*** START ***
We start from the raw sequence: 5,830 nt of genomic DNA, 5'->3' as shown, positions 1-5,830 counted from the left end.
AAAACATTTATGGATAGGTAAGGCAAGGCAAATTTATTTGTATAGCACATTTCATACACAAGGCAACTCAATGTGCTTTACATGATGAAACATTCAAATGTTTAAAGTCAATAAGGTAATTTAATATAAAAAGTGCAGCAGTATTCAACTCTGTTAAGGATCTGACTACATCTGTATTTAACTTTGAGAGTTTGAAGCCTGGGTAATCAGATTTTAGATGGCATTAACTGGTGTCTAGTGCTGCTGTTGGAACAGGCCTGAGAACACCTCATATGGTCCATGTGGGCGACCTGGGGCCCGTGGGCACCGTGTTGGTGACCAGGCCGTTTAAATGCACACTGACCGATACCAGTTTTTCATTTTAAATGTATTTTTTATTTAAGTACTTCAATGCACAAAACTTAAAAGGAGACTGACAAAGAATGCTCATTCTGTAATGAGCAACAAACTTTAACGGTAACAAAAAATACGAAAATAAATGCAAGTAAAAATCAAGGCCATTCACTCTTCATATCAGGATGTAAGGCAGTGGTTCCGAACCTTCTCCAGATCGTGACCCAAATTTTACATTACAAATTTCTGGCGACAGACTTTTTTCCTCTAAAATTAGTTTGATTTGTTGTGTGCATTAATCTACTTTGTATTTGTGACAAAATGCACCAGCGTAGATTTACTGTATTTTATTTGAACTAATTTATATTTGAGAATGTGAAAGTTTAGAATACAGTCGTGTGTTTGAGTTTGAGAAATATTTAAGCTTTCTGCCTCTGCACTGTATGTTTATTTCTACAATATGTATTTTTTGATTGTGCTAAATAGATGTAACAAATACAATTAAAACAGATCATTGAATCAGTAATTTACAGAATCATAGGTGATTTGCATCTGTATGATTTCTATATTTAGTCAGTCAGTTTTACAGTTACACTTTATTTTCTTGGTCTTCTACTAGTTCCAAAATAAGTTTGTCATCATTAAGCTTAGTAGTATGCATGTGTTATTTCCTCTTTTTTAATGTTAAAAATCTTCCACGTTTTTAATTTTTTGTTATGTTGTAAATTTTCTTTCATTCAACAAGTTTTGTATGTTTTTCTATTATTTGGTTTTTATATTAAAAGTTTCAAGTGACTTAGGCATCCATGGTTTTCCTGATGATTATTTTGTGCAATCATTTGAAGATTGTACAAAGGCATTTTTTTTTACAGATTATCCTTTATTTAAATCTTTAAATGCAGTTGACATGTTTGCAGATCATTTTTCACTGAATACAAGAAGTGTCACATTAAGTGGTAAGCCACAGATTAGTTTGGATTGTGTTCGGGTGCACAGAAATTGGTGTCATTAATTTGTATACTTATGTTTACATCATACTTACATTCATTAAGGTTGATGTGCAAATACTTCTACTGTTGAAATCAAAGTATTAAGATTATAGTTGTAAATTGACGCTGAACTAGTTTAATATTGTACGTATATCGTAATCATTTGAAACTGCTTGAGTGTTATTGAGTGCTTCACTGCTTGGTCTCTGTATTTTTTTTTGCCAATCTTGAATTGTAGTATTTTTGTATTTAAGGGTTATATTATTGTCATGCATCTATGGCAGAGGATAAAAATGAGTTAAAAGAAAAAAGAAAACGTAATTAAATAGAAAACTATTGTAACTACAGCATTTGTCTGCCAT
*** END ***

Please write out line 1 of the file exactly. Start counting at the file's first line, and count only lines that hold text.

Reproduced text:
We start from the raw sequence: 5,830 nt of genomic DNA, 5'->3' as shown, positions 1-5,830 counted from the left end.